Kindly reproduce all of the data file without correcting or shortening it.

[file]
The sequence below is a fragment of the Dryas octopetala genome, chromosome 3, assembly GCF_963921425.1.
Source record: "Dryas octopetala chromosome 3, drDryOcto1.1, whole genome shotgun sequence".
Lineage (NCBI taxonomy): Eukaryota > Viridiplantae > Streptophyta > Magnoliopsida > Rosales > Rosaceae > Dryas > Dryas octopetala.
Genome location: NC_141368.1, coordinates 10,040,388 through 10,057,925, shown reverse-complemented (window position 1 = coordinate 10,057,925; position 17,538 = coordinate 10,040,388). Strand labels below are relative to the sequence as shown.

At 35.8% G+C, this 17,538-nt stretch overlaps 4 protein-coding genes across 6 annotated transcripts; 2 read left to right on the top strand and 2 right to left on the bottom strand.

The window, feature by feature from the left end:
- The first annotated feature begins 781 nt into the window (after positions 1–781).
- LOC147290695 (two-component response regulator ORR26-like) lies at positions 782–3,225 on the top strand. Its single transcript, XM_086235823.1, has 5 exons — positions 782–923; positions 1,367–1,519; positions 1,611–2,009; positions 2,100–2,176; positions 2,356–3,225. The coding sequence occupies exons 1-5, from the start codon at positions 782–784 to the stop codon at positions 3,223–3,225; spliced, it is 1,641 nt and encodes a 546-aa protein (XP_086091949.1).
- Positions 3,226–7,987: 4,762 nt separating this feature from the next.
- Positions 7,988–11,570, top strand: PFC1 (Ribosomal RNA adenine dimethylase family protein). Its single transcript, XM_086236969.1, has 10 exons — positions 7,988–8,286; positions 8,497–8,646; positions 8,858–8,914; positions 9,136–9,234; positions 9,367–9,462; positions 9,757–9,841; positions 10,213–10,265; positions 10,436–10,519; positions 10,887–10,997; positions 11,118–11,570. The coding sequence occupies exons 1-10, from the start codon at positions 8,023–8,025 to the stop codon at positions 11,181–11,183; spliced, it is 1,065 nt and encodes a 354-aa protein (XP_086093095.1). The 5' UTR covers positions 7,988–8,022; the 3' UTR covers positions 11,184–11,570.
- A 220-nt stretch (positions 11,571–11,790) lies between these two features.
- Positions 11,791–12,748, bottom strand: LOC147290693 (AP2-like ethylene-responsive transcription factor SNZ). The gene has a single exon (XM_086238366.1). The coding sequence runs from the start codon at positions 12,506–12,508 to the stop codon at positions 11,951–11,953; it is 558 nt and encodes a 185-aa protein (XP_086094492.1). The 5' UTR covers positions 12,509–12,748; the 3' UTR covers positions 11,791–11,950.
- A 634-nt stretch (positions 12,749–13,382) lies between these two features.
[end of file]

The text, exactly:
The sequence below is a fragment of the Dryas octopetala genome, chromosome 3, assembly GCF_963921425.1.
Source record: "Dryas octopetala chromosome 3, drDryOcto1.1, whole genome shotgun sequence".
Lineage (NCBI taxonomy): Eukaryota > Viridiplantae > Streptophyta > Magnoliopsida > Rosales > Rosaceae > Dryas > Dryas octopetala.
Genome location: NC_141368.1, coordinates 10,040,388 through 10,057,925, shown reverse-complemented (window position 1 = coordinate 10,057,925; position 17,538 = coordinate 10,040,388). Strand labels below are relative to the sequence as shown.

At 35.8% G+C, this 17,538-nt stretch overlaps 4 protein-coding genes across 6 annotated transcripts; 2 read left to right on the top strand and 2 right to left on the bottom strand.

The window, feature by feature from the left end:
- The first annotated feature begins 781 nt into the window (after positions 1–781).
- LOC147290695 (two-component response regulator ORR26-like) lies at positions 782–3,225 on the top strand. Its single transcript, XM_086235823.1, has 5 exons — positions 782–923; positions 1,367–1,519; positions 1,611–2,009; positions 2,100–2,176; positions 2,356–3,225. The coding sequence occupies exons 1-5, from the start codon at positions 782–784 to the stop codon at positions 3,223–3,225; spliced, it is 1,641 nt and encodes a 546-aa protein (XP_086091949.1).
- Positions 3,226–7,987: 4,762 nt separating this feature from the next.
- Positions 7,988–11,570, top strand: PFC1 (Ribosomal RNA adenine dimethylase family protein). Its single transcript, XM_086236969.1, has 10 exons — positions 7,988–8,286; positions 8,497–8,646; positions 8,858–8,914; positions 9,136–9,234; positions 9,367–9,462; positions 9,757–9,841; positions 10,213–10,265; positions 10,436–10,519; positions 10,887–10,997; positions 11,118–11,570. The coding sequence occupies exons 1-10, from the start codon at positions 8,023–8,025 to the stop codon at positions 11,181–11,183; spliced, it is 1,065 nt and encodes a 354-aa protein (XP_086093095.1). The 5' UTR covers positions 7,988–8,022; the 3' UTR covers positions 11,184–11,570.
- A 220-nt stretch (positions 11,571–11,790) lies between these two features.
- Positions 11,791–12,748, bottom strand: LOC147290693 (AP2-like ethylene-responsive transcription factor SNZ). The gene has a single exon (XM_086238366.1). The coding sequence runs from the start codon at positions 12,506–12,508 to the stop codon at positions 11,951–11,953; it is 558 nt and encodes a 185-aa protein (XP_086094492.1). The 5' UTR covers positions 12,509–12,748; the 3' UTR covers positions 11,791–11,950.
- A 634-nt stretch (positions 12,749–13,382) lies between these two features.